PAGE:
As a child both of my parents took turns to read stories to me, yet my dad was never much of a reader himself. The exceptions, however, were J.R.R. Tolkien’s tales of elves, dwarves and hobbits in Middle-Earth, which captured his imagination as a teenager and have continued to fascinate him over the years. My dad and I have spent countless hours discussing the books and film adaptations of The Hobbit and The Lord of the Rings, but I have always struggled to get into The Silmarillion, which happens to be his favourite book.
I recently learned that my dad, who has suffered from backache all of his adult life, requires surgery as the underlying condition has been steadily deteriorating and has now reached a level of severity where the risks of doing nothing outweigh the risks of operating. After spending some time with him recently, I became determined to attempt The Silmarillion once more.
Published posthumously, The Silmarillion is a compendium of stories starting with the creation of Middle-Earth and ending when the elves depart after the events of The Lord of the Rings.
What immediately struck me about The Silmarillion was the thought and detail Tolkien put into it, from the geography and genealogy to the languages and mythology, at times the book feels more like a painstakingly researched historical treatise than a work of fantasy fiction. Having said that, the writing is dry in places and I sometimes found it hard to follow without frequently referring to the family trees and maps at the back of the book.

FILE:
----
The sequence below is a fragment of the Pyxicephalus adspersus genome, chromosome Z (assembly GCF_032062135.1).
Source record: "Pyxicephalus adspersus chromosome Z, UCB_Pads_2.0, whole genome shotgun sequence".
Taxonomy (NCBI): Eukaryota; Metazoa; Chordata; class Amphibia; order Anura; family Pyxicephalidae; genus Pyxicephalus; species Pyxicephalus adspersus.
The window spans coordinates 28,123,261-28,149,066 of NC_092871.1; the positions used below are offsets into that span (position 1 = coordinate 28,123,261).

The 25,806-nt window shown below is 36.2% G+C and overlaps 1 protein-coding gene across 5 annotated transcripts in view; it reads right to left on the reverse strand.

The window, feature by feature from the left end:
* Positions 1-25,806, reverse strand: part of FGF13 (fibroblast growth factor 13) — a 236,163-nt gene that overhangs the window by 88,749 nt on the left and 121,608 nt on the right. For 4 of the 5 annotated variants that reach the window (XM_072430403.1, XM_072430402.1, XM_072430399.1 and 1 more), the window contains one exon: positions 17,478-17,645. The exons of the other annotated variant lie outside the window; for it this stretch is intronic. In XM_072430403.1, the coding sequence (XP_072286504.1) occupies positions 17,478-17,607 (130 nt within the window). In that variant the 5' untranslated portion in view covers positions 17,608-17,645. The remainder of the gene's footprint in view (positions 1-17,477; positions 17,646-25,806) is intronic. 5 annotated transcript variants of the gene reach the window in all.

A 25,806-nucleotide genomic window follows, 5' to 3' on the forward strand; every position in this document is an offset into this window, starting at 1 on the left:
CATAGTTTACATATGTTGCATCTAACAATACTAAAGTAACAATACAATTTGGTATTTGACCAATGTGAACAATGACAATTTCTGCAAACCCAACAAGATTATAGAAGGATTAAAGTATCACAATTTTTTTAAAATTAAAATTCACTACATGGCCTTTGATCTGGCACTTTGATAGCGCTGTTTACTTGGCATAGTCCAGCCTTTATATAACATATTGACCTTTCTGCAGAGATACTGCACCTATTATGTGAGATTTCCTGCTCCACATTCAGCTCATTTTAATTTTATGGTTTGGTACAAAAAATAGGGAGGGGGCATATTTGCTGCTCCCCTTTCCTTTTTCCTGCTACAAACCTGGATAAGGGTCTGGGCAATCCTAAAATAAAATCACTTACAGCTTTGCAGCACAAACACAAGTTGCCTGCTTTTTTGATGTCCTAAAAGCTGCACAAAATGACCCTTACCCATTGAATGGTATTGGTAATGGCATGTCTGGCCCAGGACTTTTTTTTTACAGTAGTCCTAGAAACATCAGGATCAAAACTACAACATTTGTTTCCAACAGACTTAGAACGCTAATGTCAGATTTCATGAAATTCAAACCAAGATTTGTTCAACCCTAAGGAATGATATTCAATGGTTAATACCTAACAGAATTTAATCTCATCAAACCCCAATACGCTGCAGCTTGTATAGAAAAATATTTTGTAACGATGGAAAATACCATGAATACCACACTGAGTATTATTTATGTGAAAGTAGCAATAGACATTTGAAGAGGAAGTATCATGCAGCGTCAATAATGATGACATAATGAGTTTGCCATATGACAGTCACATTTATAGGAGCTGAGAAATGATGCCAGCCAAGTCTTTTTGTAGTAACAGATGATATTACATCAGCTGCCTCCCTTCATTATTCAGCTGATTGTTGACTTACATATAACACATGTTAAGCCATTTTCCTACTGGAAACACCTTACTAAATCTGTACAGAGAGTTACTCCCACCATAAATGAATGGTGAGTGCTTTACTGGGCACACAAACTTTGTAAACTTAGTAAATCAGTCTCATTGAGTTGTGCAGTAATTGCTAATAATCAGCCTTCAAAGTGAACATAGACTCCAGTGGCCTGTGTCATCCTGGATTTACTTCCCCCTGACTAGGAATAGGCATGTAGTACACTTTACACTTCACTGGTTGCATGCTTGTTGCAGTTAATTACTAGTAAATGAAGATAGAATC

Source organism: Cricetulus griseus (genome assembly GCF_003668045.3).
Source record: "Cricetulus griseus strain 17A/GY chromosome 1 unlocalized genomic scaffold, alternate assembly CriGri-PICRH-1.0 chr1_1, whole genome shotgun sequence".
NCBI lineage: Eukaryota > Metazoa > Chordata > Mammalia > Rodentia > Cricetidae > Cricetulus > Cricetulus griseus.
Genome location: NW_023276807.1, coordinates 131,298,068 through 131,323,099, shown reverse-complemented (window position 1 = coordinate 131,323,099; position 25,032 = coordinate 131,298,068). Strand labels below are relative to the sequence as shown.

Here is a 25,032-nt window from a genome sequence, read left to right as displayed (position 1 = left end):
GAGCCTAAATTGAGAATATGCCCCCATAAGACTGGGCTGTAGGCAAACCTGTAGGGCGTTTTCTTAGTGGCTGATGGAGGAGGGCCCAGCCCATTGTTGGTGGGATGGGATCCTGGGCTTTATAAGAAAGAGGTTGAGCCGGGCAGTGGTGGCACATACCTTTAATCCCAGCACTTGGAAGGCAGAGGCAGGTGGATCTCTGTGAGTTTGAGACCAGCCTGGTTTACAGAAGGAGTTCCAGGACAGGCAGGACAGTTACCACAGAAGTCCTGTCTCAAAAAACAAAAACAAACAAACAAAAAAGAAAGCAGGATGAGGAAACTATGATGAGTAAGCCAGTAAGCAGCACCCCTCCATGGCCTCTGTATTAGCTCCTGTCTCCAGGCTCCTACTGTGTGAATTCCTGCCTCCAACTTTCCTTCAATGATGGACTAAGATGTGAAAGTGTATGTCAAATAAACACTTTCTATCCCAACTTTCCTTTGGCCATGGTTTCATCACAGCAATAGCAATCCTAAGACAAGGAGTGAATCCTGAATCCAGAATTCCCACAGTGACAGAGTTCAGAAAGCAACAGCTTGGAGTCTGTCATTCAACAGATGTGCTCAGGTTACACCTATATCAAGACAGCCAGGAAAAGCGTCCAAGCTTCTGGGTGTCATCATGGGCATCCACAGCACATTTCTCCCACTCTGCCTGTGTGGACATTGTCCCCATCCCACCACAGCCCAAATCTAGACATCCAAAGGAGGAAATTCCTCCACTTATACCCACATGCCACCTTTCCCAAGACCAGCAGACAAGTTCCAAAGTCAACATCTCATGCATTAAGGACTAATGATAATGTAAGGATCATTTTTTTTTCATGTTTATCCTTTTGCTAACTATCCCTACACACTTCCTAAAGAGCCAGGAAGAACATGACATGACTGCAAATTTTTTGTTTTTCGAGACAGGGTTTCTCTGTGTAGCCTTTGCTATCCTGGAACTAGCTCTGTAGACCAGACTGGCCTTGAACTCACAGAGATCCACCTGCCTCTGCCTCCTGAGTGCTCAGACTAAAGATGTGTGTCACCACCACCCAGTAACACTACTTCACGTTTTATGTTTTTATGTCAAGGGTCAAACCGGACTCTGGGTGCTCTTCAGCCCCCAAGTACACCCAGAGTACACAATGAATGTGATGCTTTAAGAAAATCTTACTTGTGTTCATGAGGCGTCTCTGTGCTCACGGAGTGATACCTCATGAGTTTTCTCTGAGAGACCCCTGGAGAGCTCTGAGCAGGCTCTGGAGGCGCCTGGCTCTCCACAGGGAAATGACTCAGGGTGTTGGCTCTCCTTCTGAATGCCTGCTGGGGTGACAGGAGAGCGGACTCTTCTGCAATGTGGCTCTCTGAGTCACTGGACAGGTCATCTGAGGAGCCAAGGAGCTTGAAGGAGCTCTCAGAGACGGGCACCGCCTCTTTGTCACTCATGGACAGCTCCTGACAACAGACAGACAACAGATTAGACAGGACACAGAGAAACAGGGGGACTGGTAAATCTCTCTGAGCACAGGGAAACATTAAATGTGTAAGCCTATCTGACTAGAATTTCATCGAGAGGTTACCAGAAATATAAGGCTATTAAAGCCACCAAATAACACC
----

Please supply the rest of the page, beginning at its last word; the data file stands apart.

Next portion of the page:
It is an incredibly ambitious collection, yet the quality varies from chapter to chapter: Of Beleriand and Its Realms, for example, is a tedious geography lesson that could have been cut during edits, but I thought the highlights were the chapters concerning Melkor and Ungoliant’s theft of the coveted elven jewels (the Silmarills), Of Maeglin (a story of betrayal and comeuppance), and the thrilling but bittersweet love story, Of Beren and Luthien. I also enjoyed learning a little more about familiar characters from The Lord of the Rings such as Galadriel, Elrond and Sauron.
I have always delighted in the power of stories to connect people, and the works of J.R.R. Tolkien in particular are beloved by people all over the world, but there is no one that I’m more excited to discuss The Silmarillion with than my dad. Have a lovely week.